As a child, I remember my cousins pointing out a large ant. I thought they called it an "inchment." I was an adult working in a school when I used that word to refer to the same type of ant in the playground. The teacher with whom I was working asked me to repeat what I'd said, and when I did she laughed out loud! A literal LOL! I completely missed the joke until she explained that the ant was actually called an "inchman." I checked. She was right. Oops! Clearly, I'd misheard my cousins.
Narrow reading and life experiences
Reading is beneficial to expanding vocabulary and assisting with spelling competence. It is through reading widely (diverse topics and authors, for example) that we are exposed to words beyond those in our personal lexicon or in common usage.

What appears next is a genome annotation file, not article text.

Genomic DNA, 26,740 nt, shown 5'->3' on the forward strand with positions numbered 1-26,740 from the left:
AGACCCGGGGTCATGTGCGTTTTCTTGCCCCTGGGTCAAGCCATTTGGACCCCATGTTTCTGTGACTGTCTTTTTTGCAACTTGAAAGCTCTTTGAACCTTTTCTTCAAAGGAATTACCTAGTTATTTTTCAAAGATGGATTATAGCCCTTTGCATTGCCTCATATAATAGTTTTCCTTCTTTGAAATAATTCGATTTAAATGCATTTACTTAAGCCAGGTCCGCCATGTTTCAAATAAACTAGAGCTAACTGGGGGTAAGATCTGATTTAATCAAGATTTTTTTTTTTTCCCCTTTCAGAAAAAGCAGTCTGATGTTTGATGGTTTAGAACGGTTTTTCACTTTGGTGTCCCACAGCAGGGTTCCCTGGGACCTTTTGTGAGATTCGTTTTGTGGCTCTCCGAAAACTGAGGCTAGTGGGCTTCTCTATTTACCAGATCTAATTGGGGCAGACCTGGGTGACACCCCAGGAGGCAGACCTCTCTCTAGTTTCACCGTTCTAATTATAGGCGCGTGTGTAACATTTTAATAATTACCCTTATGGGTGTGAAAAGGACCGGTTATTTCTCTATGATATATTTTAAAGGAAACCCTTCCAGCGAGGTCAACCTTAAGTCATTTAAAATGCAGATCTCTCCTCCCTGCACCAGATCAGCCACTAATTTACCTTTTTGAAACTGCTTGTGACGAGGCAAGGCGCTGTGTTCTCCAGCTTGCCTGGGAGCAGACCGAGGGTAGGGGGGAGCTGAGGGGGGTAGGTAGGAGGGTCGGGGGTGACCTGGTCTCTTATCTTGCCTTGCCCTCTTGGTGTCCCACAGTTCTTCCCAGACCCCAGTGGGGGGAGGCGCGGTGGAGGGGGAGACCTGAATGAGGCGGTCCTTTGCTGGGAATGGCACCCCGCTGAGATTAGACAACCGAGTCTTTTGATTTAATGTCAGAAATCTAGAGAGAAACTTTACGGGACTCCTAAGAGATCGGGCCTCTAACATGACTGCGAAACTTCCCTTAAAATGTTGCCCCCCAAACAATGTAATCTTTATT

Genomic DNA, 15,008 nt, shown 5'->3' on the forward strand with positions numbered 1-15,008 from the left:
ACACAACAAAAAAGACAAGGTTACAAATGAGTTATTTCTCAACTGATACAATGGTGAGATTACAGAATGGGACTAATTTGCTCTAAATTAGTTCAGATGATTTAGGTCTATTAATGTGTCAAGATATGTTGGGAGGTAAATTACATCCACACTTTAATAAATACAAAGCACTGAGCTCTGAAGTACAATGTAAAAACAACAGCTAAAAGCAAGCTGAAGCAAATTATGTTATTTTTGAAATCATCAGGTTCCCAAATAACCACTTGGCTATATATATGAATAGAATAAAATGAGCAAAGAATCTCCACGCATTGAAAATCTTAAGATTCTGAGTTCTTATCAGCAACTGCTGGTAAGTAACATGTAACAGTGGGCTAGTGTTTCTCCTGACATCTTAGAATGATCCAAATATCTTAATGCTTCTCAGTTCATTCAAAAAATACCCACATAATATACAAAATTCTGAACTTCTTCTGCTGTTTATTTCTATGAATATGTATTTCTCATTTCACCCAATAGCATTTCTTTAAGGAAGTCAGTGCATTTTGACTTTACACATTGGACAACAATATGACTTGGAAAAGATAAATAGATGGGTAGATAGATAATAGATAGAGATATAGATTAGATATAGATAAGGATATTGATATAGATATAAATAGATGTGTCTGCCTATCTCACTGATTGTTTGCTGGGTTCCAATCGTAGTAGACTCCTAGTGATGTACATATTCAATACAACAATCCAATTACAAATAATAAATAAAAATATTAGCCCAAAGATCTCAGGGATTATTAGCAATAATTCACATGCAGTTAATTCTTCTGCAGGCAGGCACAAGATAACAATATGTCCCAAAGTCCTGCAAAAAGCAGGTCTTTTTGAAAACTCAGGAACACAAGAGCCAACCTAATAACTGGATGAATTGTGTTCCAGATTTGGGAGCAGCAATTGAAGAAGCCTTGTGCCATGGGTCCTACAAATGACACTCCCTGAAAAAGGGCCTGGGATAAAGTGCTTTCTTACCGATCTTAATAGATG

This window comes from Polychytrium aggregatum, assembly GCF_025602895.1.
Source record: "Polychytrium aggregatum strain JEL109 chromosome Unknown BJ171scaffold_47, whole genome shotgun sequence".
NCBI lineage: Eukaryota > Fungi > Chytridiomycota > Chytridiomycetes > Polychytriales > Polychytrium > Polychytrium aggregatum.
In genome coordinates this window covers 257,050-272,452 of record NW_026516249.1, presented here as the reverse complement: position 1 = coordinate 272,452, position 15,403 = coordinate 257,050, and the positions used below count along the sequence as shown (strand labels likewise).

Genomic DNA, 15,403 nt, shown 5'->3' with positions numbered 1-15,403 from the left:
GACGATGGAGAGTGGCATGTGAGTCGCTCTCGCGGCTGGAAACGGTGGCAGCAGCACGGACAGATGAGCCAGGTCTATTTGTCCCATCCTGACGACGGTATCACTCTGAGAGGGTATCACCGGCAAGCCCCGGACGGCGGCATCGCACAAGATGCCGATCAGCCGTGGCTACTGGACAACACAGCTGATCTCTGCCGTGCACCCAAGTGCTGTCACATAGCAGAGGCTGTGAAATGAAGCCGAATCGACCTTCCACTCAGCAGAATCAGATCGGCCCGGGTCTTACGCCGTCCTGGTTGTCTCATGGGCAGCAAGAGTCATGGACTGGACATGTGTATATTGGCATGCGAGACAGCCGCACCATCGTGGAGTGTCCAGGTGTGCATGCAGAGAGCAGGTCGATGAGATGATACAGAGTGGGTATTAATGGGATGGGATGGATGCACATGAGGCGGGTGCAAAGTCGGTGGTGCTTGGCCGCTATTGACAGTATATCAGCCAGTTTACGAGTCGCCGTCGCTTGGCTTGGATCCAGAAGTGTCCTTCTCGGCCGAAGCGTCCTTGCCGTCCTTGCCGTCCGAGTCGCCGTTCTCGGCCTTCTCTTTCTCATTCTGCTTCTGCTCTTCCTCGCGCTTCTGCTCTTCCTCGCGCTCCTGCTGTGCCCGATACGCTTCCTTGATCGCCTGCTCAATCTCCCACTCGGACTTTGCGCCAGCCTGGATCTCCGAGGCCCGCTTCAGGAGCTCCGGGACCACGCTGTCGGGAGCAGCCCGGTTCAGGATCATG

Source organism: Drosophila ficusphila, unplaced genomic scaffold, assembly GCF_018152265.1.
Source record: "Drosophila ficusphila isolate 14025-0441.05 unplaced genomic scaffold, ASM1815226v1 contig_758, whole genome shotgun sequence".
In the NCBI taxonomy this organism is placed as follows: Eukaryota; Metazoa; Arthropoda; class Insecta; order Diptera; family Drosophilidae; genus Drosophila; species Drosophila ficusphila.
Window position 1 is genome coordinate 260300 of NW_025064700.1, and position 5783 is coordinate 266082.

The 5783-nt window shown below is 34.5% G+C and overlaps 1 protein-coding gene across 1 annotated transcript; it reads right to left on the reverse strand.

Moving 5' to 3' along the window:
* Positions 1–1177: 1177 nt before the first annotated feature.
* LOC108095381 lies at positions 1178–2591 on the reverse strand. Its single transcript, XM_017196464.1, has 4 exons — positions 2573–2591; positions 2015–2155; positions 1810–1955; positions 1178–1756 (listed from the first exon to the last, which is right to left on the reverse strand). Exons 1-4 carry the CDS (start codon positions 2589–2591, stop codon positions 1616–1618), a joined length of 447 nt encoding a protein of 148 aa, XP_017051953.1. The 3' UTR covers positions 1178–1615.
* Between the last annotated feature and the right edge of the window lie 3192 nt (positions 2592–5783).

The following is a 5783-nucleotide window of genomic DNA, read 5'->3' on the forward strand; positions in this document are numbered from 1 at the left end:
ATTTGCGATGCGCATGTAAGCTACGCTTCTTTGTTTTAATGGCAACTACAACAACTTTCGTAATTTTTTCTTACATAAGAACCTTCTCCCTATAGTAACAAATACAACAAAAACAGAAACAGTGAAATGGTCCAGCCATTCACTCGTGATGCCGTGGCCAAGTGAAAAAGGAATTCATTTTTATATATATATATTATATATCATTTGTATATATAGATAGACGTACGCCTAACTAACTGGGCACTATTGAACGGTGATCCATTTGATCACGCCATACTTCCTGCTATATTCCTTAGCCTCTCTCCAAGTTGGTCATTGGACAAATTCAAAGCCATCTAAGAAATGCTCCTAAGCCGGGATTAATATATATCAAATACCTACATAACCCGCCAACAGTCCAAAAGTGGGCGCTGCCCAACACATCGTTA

If you've heard a word (or phrase) spoken, but never seen it as text, confusion as to the correct spelling of the word (or phrase) can occur. For example, in 2004 an earthquake in the Indian Ocean resulted in a tsunami that devastated the Aceh province in Indonesia. I remember hearing the word "Aceh" repeatedly in radio news broadcasts at the time. It was only because I'd heard the word spoken that I was later able to recognise and pronounce it when I read it in context in newspaper headlines, and I would not have been able to spell it correctly without having read it.
Similarly, engagement in various life adventures can increase our exposure to the specialist words, phrases, and structure of language used in different fields of study or in hobbies, for example.
Foreign language words
The assimilation of foreign language words into the English language occurs frequently. Instead of anglicising words and phrases through a change of spelling or pronunciation, however, words are often imported "as is" from the language of origin. This can cause confusion with spelling, as these words do not necessarily follow the debatable logic of standard English spelling rules.